* The enumeration of transaction event types
public class TransactionEventType extends SimpleEnumerationType {
    private static final long serialVersionUID = -4218786755116808448L;

    private static final List VALUES = new ArrayList(5);

     * Notification of inserted features, after insertion occurred
     * (collection contains newly inserted features)
    public TransactionEventType POST_INSERT = new TransactionEventType("PostInsert",
            "Features just inserted");

     * Notification of updated features, before update occurs 
     * (collection contains original values)
    public TransactionEventType PRE_UPDATE = new TransactionEventType("PreUpdate",
            "Feature values before update");

     * Notification of updated features, after update occurs
     * (collection contains updated features)
    public TransactionEventType POST_UPDATE = new TransactionEventType("PostUpdate",
            "Feature values after update");

     * Notificaiton of deleted features, before deletion occurs
     * (collection contains features that will be deleted)
    public TransactionEventType POST_DELETE = new TransactionEventType("PostDelete",
            "Features just deleted");

    protected TransactionEventType(String name, String description) {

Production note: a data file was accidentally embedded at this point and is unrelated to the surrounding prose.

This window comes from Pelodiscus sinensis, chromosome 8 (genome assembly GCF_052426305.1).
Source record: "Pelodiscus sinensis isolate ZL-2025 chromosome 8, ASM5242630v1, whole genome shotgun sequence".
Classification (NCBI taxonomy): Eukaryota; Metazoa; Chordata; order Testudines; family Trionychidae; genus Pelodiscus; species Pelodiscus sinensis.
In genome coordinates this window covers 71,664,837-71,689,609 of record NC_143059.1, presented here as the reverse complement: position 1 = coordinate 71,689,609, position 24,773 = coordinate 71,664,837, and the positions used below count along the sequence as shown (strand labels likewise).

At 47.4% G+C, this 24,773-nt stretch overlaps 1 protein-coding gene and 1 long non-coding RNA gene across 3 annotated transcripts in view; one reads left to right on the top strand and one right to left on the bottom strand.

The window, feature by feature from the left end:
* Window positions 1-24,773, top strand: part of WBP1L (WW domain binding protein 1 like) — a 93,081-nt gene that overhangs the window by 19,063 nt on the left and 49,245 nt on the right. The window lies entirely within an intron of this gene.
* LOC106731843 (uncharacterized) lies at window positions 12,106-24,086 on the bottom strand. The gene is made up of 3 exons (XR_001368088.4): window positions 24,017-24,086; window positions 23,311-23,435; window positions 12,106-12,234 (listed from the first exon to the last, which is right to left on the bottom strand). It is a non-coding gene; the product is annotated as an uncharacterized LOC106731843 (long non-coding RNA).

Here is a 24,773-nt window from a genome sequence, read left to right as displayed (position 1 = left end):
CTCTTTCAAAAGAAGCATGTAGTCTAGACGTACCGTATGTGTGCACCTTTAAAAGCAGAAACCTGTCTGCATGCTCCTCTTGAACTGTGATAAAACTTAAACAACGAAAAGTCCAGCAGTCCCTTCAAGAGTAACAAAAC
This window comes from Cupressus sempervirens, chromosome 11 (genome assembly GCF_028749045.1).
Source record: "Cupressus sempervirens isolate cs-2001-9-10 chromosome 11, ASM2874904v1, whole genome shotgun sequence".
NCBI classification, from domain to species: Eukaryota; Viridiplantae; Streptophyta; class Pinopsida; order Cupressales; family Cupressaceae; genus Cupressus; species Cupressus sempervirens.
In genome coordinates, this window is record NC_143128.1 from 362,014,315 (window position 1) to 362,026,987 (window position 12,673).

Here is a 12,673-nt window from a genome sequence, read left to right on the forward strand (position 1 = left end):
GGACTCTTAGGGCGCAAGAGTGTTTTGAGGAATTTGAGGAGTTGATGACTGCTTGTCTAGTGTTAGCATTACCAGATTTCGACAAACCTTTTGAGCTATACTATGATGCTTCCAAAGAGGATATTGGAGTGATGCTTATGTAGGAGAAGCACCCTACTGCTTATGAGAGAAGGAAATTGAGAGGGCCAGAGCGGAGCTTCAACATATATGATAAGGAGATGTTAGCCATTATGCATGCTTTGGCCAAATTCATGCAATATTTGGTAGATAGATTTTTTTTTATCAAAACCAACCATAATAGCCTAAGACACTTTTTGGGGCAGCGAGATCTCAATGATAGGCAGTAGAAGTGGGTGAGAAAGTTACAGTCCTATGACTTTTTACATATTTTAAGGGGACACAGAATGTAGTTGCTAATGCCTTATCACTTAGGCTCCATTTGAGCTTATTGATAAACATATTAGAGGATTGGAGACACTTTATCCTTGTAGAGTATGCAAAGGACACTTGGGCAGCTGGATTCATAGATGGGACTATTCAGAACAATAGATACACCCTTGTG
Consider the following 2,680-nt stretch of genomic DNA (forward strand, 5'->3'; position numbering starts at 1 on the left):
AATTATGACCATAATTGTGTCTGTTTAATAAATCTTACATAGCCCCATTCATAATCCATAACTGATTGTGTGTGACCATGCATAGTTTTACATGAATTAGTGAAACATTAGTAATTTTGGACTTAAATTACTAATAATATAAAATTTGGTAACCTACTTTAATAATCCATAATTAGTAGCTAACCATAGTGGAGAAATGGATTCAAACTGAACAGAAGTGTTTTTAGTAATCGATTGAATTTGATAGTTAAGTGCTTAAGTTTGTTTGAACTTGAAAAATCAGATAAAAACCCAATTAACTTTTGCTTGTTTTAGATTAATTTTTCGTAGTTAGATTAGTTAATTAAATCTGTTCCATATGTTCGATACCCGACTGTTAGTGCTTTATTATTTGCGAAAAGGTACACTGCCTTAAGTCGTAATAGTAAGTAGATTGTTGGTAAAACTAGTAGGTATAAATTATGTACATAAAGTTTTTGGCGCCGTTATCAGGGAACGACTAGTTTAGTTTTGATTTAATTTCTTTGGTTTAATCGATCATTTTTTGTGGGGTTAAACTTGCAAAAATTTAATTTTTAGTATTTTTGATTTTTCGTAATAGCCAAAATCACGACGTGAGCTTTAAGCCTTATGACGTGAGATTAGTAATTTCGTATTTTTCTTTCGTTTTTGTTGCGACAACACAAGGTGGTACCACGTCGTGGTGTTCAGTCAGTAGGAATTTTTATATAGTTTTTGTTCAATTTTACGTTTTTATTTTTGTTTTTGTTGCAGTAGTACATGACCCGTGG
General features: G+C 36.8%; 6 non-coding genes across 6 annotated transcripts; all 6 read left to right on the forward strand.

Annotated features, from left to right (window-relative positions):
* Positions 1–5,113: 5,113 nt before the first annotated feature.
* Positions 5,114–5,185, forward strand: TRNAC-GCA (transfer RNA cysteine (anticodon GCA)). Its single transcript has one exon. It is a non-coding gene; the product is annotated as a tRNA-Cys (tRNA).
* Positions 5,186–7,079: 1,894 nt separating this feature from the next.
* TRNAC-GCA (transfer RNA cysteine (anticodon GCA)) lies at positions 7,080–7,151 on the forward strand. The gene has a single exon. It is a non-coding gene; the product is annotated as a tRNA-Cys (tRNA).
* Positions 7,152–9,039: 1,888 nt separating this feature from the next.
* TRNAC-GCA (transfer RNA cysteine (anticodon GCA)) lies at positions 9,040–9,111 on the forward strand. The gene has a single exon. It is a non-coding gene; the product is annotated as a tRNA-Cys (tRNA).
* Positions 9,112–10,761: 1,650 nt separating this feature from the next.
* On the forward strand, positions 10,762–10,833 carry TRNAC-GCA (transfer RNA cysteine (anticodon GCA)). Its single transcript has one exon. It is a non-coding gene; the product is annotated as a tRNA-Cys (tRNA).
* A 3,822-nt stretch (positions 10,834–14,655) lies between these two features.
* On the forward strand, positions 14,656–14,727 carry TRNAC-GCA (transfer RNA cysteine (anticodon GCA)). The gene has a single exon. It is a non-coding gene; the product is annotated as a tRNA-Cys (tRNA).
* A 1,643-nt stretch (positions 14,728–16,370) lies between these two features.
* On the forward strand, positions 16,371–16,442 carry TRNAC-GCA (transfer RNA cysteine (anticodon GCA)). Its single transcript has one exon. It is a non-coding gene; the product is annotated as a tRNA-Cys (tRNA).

super(VALUES, name, description);

    public CodeList[] family() {
        synchronized (VALUES) {
            return (TransactionEventType[]) VALUES.toArray(new TransactionEventType[VALUES.size()]);

 * Event carrying information about a change that happened/that is about to
 * occur. The feature collection may be an in-memory one, or may be based
 * on a real datastore with a filter.
public interface TransactionEvent {
    * The type of change occurring
   public TransactionEventType getType();
    * A collection of the features that are being manipulated. 
   public FeatureCollection getAffectedFeatures();

 * Implemented by classes needing to listen to datastore change events
 * during a WFS Transaction
public interface TransactionListener {
    * Check/alter feature collections and filters before a 
    * change hits the datastores
   void dataStoreChange(TransactionEvent event) throws WFSException;

The TransactionPlugin interface must be implemented by anyone needing to get involved in the trasaction processing and have a way to tell if the transaction need to be aborted, as well as get notified of transaction start and end, allowing for batch handling of changes: